Take the 2-minute tour ×
Role-playing Games Stack Exchange is a question and answer site for gamemasters and players of tabletop, paper-and-pencil role-playing games. It's 100% free, no registration required.

I'm DMing a pathfinder campaign and it's been going pretty well. The Barbarian is having a grand time cleaving hordes of weak enemies, the Cleric is doing fantastic in the undead segments, and the Sorcerer is a great source of overall damage potential against bigger enemies.

However, one of my players is playing as a Rogue and can't seem to find his niche in the party. He is always leading the way in dungeons, so he can check for traps, listen for enemies, or scout ahead in stealth.

Unfortunately, a lot of the time this means he gets too far away from his party, and more often than not is the first person the enemies see. He has the lowest AC and health out of any other party members, yet he is always the first to enter a room full of bad guys with weapons pointed toward the door.

As a result, he has come within an inch of death multiple times, and spends large portions of many encounters unconscious and not getting to do much. Worse yet, he has gotten so frustrated with his character he barely even seems to be trying anymore, so it happens more and more frequently.

I'm now conflicted between letting him die, which I am certain will only alienate him further, or finding some other way to accommodate his play style. Would it be best to just have him re-roll as a fighter?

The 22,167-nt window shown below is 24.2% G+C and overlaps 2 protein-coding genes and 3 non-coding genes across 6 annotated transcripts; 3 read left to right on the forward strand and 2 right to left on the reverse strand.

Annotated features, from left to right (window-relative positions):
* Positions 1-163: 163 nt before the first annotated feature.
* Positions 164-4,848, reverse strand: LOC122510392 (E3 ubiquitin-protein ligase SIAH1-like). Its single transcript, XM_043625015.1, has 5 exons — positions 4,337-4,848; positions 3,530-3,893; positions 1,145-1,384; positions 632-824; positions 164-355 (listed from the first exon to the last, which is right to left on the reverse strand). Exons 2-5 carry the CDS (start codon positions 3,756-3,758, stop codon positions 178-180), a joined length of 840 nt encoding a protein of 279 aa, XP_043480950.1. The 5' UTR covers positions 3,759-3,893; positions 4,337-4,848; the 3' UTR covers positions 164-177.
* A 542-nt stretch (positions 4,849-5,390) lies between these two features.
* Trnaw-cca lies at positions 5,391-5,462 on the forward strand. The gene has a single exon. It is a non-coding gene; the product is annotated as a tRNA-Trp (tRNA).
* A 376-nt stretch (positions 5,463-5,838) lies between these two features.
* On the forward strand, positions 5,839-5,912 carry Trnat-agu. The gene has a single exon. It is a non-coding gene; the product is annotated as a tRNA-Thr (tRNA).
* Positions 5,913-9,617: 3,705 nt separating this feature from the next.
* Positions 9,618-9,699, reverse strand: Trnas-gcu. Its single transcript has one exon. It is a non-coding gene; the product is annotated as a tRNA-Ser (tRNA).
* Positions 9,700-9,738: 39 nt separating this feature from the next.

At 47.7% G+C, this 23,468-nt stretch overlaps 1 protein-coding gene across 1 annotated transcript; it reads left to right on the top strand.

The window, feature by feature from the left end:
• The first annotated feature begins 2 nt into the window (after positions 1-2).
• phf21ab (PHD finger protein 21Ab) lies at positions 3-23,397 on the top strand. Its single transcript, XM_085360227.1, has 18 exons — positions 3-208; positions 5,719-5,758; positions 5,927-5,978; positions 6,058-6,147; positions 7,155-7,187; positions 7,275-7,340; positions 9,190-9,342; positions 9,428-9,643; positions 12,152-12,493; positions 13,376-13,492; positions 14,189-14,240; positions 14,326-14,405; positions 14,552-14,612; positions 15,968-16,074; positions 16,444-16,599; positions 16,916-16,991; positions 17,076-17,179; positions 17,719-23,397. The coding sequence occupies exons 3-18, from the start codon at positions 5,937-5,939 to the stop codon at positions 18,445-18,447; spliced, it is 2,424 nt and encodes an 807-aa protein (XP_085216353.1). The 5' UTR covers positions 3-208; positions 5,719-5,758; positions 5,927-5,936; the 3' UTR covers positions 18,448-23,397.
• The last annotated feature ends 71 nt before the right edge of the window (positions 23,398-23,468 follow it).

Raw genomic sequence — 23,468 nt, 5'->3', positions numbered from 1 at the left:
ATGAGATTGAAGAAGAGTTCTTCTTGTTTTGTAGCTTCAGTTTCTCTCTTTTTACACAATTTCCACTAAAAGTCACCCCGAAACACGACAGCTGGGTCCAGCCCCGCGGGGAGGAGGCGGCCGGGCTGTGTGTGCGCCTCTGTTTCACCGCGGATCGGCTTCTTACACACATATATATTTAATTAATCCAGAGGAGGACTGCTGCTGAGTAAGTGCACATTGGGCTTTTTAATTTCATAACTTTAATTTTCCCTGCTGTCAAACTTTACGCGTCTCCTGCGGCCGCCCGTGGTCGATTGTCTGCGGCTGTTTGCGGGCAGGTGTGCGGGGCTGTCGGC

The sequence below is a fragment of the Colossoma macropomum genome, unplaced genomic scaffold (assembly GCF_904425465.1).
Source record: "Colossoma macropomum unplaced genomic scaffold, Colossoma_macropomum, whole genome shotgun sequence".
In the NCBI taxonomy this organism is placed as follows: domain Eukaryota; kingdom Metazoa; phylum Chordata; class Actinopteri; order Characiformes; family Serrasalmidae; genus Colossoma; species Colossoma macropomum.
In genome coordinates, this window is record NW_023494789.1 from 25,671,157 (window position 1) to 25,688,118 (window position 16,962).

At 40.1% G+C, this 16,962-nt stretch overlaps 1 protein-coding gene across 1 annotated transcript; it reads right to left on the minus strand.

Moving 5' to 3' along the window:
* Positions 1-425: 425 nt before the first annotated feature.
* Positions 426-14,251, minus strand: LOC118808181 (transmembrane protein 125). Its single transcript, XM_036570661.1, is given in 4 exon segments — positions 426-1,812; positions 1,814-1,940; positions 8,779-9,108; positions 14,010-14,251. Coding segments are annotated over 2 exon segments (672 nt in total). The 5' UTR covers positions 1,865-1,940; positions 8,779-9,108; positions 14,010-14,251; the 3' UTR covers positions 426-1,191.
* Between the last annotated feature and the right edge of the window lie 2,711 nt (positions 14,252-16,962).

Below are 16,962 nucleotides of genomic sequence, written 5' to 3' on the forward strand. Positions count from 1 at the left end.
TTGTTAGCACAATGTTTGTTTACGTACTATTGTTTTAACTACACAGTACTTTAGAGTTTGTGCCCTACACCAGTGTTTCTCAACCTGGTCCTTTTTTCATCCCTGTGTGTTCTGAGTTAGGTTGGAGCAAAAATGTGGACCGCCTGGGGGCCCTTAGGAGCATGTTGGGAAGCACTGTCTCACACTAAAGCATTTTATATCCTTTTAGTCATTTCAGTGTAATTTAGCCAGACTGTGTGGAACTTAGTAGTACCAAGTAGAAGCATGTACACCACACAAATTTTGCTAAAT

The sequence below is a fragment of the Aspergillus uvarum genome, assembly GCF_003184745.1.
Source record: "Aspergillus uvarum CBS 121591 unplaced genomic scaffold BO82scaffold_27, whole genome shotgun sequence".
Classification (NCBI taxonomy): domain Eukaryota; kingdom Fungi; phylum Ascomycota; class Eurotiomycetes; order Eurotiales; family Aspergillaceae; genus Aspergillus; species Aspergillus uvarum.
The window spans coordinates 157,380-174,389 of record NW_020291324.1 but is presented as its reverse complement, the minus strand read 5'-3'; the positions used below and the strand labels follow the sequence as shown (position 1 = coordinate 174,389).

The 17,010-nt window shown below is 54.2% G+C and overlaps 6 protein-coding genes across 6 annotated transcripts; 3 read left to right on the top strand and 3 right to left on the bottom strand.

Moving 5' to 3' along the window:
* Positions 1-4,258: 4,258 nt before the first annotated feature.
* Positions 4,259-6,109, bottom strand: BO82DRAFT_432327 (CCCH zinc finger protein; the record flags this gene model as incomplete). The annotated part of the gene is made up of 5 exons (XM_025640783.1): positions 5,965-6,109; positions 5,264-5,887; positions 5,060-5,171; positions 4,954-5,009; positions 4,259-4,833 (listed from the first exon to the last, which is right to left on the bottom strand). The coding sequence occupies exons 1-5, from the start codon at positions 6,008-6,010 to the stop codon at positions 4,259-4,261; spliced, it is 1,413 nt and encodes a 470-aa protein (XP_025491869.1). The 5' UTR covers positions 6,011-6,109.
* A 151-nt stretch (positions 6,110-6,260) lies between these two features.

share|improve this question
3  
Rogues don't make very good scouts. They should stay close to the party in dungeons and deal with traps/locks and fade away in combat to surprise the enemy. If all the rooms your party enters have enemies pointed at the door, that's bad for him. But if they are huddled in the center of the room focused on a ritual with all the lights out... –  DampeS8N May 24 '13 at 18:36
1  
@DampeS8N Would you be willing to expand your comment, specifically the second sentence, into an answer? –  Erik Schmidt May 24 '13 at 18:42
1  
Is he charging in first into rooms filled with opponents because he wants to be a fighter, or because the party insists he goes in first and he wont say no? –  GrandmasterB May 24 '13 at 19:26
    
He chooses to walk ahead of the party to watch for traps (and often finds and disarms or averts them), but also walks around corners into rooms with enemies, who charge him. He doesn't back away when this happens, just 'fights to the death' –  Eric B May 24 '13 at 19:27
8  
If he's moving ahead of the party, he should be using stealth to avoid being the first one seen. A rogue properly using techniques to move undetected makes a great scout. Rogues must also learn to run away. –  BBlake May 24 '13 at 20:54